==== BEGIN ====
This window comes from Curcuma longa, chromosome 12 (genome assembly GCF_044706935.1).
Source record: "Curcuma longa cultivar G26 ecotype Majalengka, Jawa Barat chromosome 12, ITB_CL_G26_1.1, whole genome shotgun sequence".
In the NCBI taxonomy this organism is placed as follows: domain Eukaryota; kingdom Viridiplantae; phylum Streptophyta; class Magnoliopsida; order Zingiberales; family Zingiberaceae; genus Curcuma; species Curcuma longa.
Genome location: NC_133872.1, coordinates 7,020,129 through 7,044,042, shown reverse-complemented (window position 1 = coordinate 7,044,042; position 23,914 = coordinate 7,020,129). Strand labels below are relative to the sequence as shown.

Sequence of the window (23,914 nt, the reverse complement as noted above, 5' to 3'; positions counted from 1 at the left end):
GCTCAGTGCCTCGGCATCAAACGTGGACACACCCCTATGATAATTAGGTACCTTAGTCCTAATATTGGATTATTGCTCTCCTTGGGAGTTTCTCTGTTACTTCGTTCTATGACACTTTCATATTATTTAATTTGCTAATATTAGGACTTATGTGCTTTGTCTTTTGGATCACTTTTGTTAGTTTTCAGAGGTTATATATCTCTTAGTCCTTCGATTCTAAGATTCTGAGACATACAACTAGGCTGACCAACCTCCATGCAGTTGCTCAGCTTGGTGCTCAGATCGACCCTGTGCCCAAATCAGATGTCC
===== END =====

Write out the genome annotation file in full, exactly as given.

This window comes from Curcuma longa, chromosome 12 (genome assembly GCF_044706935.1).
Source record: "Curcuma longa cultivar G26 ecotype Majalengka, Jawa Barat chromosome 12, ITB_CL_G26_1.1, whole genome shotgun sequence".
In the NCBI taxonomy this organism is placed as follows: domain Eukaryota; kingdom Viridiplantae; phylum Streptophyta; class Magnoliopsida; order Zingiberales; family Zingiberaceae; genus Curcuma; species Curcuma longa.
Genome location: NC_133872.1, coordinates 7,020,129 through 7,044,042, shown reverse-complemented (window position 1 = coordinate 7,044,042; position 23,914 = coordinate 7,020,129). Strand labels below are relative to the sequence as shown.

Sequence of the window (23,914 nt, the reverse complement as noted above, 5' to 3'; positions counted from 1 at the left end):
GCTCAGTGCCTCGGCATCAAACGTGGACACACCCCTATGATAATTAGGTACCTTAGTCCTAATATTGGATTATTGCTCTCCTTGGGAGTTTCTCTGTTACTTCGTTCTATGACACTTTCATATTATTTAATTTGCTAATATTAGGACTTATGTGCTTTGTCTTTTGGATCACTTTTGTTAGTTTTCAGAGGTTATATATCTCTTAGTCCTTCGATTCTAAGATTCTGAGACATACAACTAGGCTGACCAACCTCCATGCAGTTGCTCAGCTTGGTGCTCAGATCGACCCTGTGCCCAAATCAGATGTCC